Nemesis....well, despite my love for this movie, I do see the flaws. Lots of Scimitar sized plot holes (although my imagination and experience with Trek allows me to deal with them satisfactorily), seemingly cookie cutter characterizations, and a gigantic space battle where shields were "down to 10 percent" and the "warp core was offline" for the umpteenth time in Trek film history. Although Earth was a potentially threatened party, much of the Trek audience, and pretty much the general audience just didn't give a frak.

So basically, while the first new Trek film was massively popular for its radical turn it took with the action, humor, and overall storytelling, a second new film will have to engage the audience on a level where they really do care about what's going on...and in an exploratory piece, or an alien world piece, that will have to involve some kind of major adversity to something we care about...namely the crew of the Enterprise.

Just my two quatloos and three strips of latinum.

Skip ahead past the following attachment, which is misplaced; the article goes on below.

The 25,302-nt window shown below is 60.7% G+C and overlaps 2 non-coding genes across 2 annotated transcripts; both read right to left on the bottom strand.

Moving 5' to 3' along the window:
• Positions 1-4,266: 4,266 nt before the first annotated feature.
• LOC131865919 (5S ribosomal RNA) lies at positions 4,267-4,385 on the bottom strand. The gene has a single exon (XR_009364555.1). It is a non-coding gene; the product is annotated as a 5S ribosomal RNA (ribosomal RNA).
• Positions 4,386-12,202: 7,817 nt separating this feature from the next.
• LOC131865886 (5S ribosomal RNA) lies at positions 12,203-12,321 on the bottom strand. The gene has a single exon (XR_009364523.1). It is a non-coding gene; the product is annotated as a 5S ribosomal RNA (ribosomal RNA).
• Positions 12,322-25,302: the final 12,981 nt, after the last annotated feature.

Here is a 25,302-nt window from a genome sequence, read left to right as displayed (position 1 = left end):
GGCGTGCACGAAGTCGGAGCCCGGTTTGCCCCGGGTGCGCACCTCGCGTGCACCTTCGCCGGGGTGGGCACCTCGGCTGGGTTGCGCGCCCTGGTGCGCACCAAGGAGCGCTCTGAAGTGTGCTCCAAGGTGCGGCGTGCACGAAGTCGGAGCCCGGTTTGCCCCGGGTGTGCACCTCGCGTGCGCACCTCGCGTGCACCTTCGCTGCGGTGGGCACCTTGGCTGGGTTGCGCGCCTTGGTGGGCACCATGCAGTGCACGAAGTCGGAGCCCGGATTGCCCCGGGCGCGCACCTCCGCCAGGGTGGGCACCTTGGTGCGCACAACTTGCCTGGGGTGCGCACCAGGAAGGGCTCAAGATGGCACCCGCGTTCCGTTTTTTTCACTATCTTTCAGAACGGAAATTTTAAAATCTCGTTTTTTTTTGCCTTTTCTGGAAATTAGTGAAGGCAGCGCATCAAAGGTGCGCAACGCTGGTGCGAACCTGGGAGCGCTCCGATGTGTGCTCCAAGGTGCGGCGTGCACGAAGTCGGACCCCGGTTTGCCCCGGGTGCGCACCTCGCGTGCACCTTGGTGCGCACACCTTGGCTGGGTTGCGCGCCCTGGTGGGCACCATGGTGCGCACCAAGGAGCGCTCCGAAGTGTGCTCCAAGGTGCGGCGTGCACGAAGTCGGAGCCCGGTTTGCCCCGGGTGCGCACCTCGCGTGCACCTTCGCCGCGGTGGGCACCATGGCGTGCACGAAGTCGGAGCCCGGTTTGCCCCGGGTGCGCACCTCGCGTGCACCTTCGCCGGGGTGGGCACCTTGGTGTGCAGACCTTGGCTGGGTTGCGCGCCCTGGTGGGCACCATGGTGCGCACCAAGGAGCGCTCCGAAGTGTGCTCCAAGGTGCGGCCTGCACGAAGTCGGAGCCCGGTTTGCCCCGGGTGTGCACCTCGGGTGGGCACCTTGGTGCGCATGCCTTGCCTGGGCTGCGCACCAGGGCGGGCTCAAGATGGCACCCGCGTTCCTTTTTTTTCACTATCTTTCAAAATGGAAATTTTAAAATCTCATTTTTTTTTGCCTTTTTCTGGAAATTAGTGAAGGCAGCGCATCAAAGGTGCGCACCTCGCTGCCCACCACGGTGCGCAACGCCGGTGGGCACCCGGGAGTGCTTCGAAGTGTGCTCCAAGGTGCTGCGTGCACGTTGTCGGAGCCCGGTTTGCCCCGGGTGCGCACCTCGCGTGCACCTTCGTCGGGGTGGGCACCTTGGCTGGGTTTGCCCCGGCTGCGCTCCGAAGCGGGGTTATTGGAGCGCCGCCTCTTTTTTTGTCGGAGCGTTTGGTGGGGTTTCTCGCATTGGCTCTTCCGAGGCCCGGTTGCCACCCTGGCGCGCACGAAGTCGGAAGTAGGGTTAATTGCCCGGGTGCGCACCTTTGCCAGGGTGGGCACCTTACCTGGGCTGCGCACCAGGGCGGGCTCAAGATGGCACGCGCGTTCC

BTW, I say "Bringon the Klingons!"
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Old 03-12-2011, 10:11 AM
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I understand that any film is going to have an element of putting the characters into a situation where we the audience are invested in the outcome.

But I'm just thinking that three of the last four films have involved a threat to Earth of one form or another, and it sorta defeats the point of building a huge starship designed to explore the galaxy if it never goes far from home.

TOS went for three seasons without even showing us Earth (I tend not to really count the few seconds of fantasy given to Pike in 'The Cage') so I think it's absolutely possible to create a story that doesn't have to be in it's vicinity and become based on a situation encountered out in space somewhere.
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  #16  
Old 03-12-2011, 12:04 PM
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Originally Posted by martok2112 View Post
With that, then, Kevin, the Enterprise crew will have to be subjected to considerable danger...thus making the next Trek film likely another heavy action-adventure film...much to the chagrin of the Roddenberry dogmatists. (A term I am not using insultingly...but for brevity...to describe those who want to see a TV series episode type story made for the big screen that involves more exploration and cerebralism than a largely action plot.)